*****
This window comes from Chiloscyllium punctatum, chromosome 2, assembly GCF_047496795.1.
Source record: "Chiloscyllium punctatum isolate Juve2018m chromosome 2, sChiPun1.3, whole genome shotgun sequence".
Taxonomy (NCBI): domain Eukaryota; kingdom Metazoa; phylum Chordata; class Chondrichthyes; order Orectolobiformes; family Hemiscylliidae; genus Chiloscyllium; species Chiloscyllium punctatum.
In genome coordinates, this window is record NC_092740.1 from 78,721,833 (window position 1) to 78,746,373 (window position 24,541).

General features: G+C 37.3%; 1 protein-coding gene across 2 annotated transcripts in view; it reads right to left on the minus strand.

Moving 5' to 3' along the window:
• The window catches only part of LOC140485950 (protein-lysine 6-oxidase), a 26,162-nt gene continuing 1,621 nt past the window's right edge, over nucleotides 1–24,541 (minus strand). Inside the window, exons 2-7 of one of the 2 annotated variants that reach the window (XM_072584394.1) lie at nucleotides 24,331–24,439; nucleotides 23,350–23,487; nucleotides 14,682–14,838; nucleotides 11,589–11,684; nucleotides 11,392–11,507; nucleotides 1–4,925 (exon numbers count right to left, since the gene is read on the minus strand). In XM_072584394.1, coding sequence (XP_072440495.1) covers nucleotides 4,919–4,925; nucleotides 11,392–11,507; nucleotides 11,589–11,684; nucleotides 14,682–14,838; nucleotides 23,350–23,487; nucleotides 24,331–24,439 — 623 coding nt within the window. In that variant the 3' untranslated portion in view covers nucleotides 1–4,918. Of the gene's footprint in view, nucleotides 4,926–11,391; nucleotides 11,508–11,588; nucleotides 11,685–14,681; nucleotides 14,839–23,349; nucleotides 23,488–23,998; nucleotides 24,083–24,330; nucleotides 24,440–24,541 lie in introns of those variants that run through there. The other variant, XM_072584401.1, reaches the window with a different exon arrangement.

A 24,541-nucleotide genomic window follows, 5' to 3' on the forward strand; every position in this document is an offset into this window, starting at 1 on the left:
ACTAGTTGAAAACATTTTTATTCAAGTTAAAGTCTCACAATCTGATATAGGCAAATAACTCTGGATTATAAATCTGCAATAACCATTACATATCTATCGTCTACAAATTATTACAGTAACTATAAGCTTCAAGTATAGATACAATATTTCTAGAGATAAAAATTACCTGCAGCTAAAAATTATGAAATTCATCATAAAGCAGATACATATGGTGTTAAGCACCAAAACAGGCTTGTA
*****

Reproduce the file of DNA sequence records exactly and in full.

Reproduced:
This window comes from Chiloscyllium punctatum, chromosome 2, assembly GCF_047496795.1.
Source record: "Chiloscyllium punctatum isolate Juve2018m chromosome 2, sChiPun1.3, whole genome shotgun sequence".
Taxonomy (NCBI): domain Eukaryota; kingdom Metazoa; phylum Chordata; class Chondrichthyes; order Orectolobiformes; family Hemiscylliidae; genus Chiloscyllium; species Chiloscyllium punctatum.
In genome coordinates, this window is record NC_092740.1 from 78,721,833 (window position 1) to 78,746,373 (window position 24,541).

General features: G+C 37.3%; 1 protein-coding gene across 2 annotated transcripts in view; it reads right to left on the minus strand.

Moving 5' to 3' along the window:
• The window catches only part of LOC140485950 (protein-lysine 6-oxidase), a 26,162-nt gene continuing 1,621 nt past the window's right edge, over nucleotides 1–24,541 (minus strand). Inside the window, exons 2-7 of one of the 2 annotated variants that reach the window (XM_072584394.1) lie at nucleotides 24,331–24,439; nucleotides 23,350–23,487; nucleotides 14,682–14,838; nucleotides 11,589–11,684; nucleotides 11,392–11,507; nucleotides 1–4,925 (exon numbers count right to left, since the gene is read on the minus strand). In XM_072584394.1, coding sequence (XP_072440495.1) covers nucleotides 4,919–4,925; nucleotides 11,392–11,507; nucleotides 11,589–11,684; nucleotides 14,682–14,838; nucleotides 23,350–23,487; nucleotides 24,331–24,439 — 623 coding nt within the window. In that variant the 3' untranslated portion in view covers nucleotides 1–4,918. Of the gene's footprint in view, nucleotides 4,926–11,391; nucleotides 11,508–11,588; nucleotides 11,685–14,681; nucleotides 14,839–23,349; nucleotides 23,488–23,998; nucleotides 24,083–24,330; nucleotides 24,440–24,541 lie in introns of those variants that run through there. The other variant, XM_072584401.1, reaches the window with a different exon arrangement.

A 24,541-nucleotide genomic window follows, 5' to 3' on the forward strand; every position in this document is an offset into this window, starting at 1 on the left:
ACTAGTTGAAAACATTTTTATTCAAGTTAAAGTCTCACAATCTGATATAGGCAAATAACTCTGGATTATAAATCTGCAATAACCATTACATATCTATCGTCTACAAATTATTACAGTAACTATAAGCTTCAAGTATAGATACAATATTTCTAGAGATAAAAATTACCTGCAGCTAAAAATTATGAAATTCATCATAAAGCAGATACATATGGTGTTAAGCACCAAAACAGGCTTGTA